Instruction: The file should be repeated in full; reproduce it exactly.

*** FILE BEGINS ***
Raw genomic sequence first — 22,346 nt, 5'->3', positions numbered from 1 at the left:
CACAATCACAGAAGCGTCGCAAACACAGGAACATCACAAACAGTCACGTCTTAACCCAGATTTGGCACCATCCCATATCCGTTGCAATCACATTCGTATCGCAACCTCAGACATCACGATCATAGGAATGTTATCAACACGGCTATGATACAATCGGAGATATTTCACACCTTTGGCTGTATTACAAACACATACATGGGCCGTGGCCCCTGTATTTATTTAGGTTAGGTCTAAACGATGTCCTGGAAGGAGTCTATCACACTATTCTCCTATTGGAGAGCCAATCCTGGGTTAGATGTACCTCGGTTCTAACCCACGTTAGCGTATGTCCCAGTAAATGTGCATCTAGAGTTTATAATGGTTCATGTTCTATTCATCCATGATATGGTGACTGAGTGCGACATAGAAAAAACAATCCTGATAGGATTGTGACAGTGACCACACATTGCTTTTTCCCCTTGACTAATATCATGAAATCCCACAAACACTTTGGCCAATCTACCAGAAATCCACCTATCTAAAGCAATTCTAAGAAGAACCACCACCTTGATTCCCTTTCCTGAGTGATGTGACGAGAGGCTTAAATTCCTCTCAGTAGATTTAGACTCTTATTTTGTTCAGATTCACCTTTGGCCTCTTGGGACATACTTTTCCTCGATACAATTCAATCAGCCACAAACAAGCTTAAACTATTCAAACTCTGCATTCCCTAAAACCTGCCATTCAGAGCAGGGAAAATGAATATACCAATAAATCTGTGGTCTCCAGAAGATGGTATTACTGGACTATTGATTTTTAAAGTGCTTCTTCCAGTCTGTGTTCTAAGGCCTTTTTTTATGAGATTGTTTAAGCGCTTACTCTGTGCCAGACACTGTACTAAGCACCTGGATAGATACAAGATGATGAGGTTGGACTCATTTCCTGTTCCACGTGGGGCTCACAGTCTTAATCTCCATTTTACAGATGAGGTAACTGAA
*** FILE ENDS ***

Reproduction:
Raw genomic sequence first — 22,346 nt, 5'->3', positions numbered from 1 at the left:
CACAATCACAGAAGCGTCGCAAACACAGGAACATCACAAACAGTCACGTCTTAACCCAGATTTGGCACCATCCCATATCCGTTGCAATCACATTCGTATCGCAACCTCAGACATCACGATCATAGGAATGTTATCAACACGGCTATGATACAATCGGAGATATTTCACACCTTTGGCTGTATTACAAACACATACATGGGCCGTGGCCCCTGTATTTATTTAGGTTAGGTCTAAACGATGTCCTGGAAGGAGTCTATCACACTATTCTCCTATTGGAGAGCCAATCCTGGGTTAGATGTACCTCGGTTCTAACCCACGTTAGCGTATGTCCCAGTAAATGTGCATCTAGAGTTTATAATGGTTCATGTTCTATTCATCCATGATATGGTGACTGAGTGCGACATAGAAAAAACAATCCTGATAGGATTGTGACAGTGACCACACATTGCTTTTTCCCCTTGACTAATATCATGAAATCCCACAAACACTTTGGCCAATCTACCAGAAATCCACCTATCTAAAGCAATTCTAAGAAGAACCACCACCTTGATTCCCTTTCCTGAGTGATGTGACGAGAGGCTTAAATTCCTCTCAGTAGATTTAGACTCTTATTTTGTTCAGATTCACCTTTGGCCTCTTGGGACATACTTTTCCTCGATACAATTCAATCAGCCACAAACAAGCTTAAACTATTCAAACTCTGCATTCCCTAAAACCTGCCATTCAGAGCAGGGAAAATGAATATACCAATAAATCTGTGGTCTCCAGAAGATGGTATTACTGGACTATTGATTTTTAAAGTGCTTCTTCCAGTCTGTGTTCTAAGGCCTTTTTTTATGAGATTGTTTAAGCGCTTACTCTGTGCCAGACACTGTACTAAGCACCTGGATAGATACAAGATGATGAGGTTGGACTCATTTCCTGTTCCACGTGGGGCTCACAGTCTTAATCTCCATTTTACAGATGAGGTAACTGAA